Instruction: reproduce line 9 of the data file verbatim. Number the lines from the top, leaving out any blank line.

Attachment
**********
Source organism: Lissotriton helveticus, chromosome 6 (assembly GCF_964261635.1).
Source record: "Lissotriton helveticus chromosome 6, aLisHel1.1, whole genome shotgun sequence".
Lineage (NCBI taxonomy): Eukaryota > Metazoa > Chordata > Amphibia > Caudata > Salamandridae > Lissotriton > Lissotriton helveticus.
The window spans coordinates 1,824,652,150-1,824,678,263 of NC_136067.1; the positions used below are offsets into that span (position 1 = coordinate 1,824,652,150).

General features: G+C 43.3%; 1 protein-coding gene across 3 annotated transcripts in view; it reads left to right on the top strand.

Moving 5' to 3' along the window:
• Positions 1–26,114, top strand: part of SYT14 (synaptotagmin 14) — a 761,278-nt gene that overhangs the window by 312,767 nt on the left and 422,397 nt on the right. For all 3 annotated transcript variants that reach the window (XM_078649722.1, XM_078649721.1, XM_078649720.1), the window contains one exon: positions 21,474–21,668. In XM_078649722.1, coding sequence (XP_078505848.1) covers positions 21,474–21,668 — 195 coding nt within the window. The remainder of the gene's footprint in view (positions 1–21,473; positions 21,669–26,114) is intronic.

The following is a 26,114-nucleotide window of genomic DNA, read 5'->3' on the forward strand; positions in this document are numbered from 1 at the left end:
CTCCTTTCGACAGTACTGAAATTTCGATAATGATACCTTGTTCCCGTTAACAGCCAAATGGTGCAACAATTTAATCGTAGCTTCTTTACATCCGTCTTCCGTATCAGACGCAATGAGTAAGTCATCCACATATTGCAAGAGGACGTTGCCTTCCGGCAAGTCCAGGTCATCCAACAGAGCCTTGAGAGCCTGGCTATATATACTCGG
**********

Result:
CTCCTTTCGACAGTACTGAAATTTCGATAATGATACCTTGTTCCCGTTAACAGCCAAATGGTGCAACAATTTAATCGTAGCTTCTTTACATCCGTCTTCCGTATCAGACGCAATGAGTAAGTCATCCACATATTGCAAGAGGACGTTGCCTTCCGGCAAGTCCAGGTCATCCAACAGAGCCTTGAGAGCCTGGCTATATATACTCGG